Articles Posted in U.S. 9th Circuit Court of Appeals

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Plaintiffs, Filipino World War II veterans and their widows, contended that their Fifth Amendment rights to due process and equal protection were violated by a statute establishing the Filipino Veterans Equity Compensation Fund (FVEC) and by the VA's administration of it, resulting in their lack of payment. The district court dismissed the claims with prejudice on the pleadings for lack of subject matter jurisdiction and for failure to state a claim. The court held that the Veterans' Judicial Review Act, Pub. L. No. 100-687, div. A, 102 Stat. 4105, barred review of plaintiffs' due-process claim and the district court's dismissal of the claim was appropriate. Because plaintiffs' complaint did not challenge a new classification established by the American Recovery and Reinvestment Act, Pub. L. No. 111-5, 1002(i), 123 Stat. at 202, and did not allege any plausible facts suggesting that the classification in 38 U.S.C. 107 was created for a discriminatory purpose, the court held that the district court did not err when it dismissed the equal-protection claim under Rule 12(b)(6). View "Recinto, et al v. The U.S. Dept. of Veterans Affairs, et al" on Justia Law

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Petitioner, a native and citizen of Honduras and a lawful permanent resident alien of the United States, petitioned for review of the Board of Immigration Appeals' (BIA) order dismissing his appeal from an immigration judge's order finding him removable as an alien convicted of an aggravated felony. At issue before the Ninth Circuit Court of Appeals was whether Petitioner's conviction under Article 92 of the Uniform Code of Military Justice qualified as an "aggravated felony" under the modified categorical approach as explained in the Court's recent en banc decision in United Sates v. Aguila-Montes de Oca. The Court granted the petition, concluding that Petitioner's Article 92 conviction was not an aggravated felony and Petitioner was therefore not removable. Remanded with instructions to vacate the removal order against Petitioner. View "Aguilar-Turcios v. Holder" on Justia Law

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After the September 11, 2011 attacks, the government detained plaintiff, an American citizen, as an enemy combatant. Plaintiff alleged that he was held incommunicado in military detention, subjected to coercive interrogation techniques and detained under harsh conditions of confinement, all in violation of his constitutional and statutory rights. Plaintiff and his mother sued John Yoo, the Deputy Assistant Attorney General in the U.S. Department of Justice's Office of Legal Counsel (OLC) from 2001 to 2003, alleging that they suffered from plaintiff's unlawful detention. The court held that, under recent Supreme Court law, Ashcroft v. al-Kidd, the court was compelled to conclude that, regardless of the legality of plaintiff's detention and the wisdom of Yoo's judgments, at the time he acted the law was not "sufficiently clear that every reasonable official would have understood that what he [wa]s doing violated[d]" plaintiff's rights. Therefore, the court held that Yoo must be granted qualified immunity and accordingly reversed the decision of the district court. View "Padilla, et al. v. Yoo" on Justia Law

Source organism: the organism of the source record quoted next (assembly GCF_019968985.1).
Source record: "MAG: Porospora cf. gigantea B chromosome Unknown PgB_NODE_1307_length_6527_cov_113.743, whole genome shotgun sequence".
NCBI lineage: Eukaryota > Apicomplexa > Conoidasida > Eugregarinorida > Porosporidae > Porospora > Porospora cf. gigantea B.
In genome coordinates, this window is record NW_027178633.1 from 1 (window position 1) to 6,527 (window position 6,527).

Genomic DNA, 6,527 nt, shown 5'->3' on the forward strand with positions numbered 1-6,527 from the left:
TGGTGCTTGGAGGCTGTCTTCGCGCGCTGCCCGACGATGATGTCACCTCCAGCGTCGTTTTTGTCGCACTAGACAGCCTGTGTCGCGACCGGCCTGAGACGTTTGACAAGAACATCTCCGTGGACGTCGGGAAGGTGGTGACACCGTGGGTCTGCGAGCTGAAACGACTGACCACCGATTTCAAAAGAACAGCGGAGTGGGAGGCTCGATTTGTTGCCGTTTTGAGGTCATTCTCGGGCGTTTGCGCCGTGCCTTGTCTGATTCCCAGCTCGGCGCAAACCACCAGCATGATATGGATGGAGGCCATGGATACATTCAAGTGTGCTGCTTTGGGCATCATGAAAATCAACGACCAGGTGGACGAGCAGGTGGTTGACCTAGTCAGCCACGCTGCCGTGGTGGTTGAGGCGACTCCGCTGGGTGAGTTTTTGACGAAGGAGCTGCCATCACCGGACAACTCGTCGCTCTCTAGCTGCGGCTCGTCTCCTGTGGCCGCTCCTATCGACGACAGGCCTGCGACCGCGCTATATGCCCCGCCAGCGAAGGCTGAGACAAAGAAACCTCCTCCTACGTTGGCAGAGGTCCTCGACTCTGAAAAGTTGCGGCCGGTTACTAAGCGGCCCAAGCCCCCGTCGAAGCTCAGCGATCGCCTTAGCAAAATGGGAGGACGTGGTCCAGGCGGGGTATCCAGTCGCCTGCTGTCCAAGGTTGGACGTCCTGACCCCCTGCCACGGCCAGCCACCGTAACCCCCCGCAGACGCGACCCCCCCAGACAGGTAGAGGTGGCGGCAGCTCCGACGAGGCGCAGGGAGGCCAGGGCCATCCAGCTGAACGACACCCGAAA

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After his unsuccessful cataract surgery, plaintiff brought a claim for battery against the United States government and his United States Navy surgeon. The United States invoked the Gonzalez Act, 10 U.S.C. 1089, immunizing individual military medical personnel from malpractice liability. At issue was whether section 1089(e) waived the government's sovereign immunity for common law battery claims. The court held that it did not and affirmed the district court's dismissal of plaintiff's complaint for lack of subject-matter jurisdiction. The court did not address plaintiff's remaining claims. View "Levin v. United States, et al." on Justia Law

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This case arose when defendant was accused of drunk driving on the Kitsap Naval Base in Bremerton, Washington. At issue was whether the Government violated the Double Jeopardy Clause of the Fifth Amendment to the U.S. Constitution by prosecuting and convicting defendant for a crime after the Navy punished him for the same offense. The Government argued that the Double Jeopardy Clause was not implicated because the non-judicial punishment administered by the Navy under 10 U.S.C. 815 was not criminal in nature. The court agreed and held that the Government's prosecution of defendant was not barred by the Double Jeopardy Clause. Accordingly, defendant's conviction was affirmed. View "United States v. Reveles" on Justia Law